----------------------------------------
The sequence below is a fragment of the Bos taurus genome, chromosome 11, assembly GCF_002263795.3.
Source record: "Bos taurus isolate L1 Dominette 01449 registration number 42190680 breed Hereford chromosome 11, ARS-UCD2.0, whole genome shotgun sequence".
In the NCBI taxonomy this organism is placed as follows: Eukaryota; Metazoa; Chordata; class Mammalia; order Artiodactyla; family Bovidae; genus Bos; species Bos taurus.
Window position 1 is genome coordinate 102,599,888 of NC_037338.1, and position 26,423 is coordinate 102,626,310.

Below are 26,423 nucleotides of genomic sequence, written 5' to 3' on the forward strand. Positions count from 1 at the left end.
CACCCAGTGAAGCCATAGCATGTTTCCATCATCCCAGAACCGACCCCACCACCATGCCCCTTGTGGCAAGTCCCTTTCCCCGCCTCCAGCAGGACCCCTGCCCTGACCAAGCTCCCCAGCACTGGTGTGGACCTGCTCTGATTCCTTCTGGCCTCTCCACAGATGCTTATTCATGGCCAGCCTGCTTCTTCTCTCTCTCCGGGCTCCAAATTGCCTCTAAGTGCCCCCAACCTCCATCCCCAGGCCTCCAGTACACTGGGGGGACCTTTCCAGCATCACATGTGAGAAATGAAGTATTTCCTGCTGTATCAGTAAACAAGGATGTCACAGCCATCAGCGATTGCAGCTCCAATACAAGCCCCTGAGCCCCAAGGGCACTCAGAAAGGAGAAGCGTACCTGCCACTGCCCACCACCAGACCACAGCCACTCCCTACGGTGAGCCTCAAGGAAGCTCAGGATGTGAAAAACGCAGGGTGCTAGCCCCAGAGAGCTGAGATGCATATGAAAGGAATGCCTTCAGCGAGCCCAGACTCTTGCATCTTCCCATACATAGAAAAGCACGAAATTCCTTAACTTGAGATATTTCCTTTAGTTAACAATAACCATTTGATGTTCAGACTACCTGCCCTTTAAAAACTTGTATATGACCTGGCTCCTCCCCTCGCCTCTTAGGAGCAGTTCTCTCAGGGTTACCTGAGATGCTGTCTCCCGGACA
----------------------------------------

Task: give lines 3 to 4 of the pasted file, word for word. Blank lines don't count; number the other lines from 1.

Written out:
In the NCBI taxonomy this organism is placed as follows: Eukaryota; Metazoa; Chordata; class Mammalia; order Artiodactyla; family Bovidae; genus Bos; species Bos taurus.
Window position 1 is genome coordinate 102,599,888 of NC_037338.1, and position 26,423 is coordinate 102,626,310.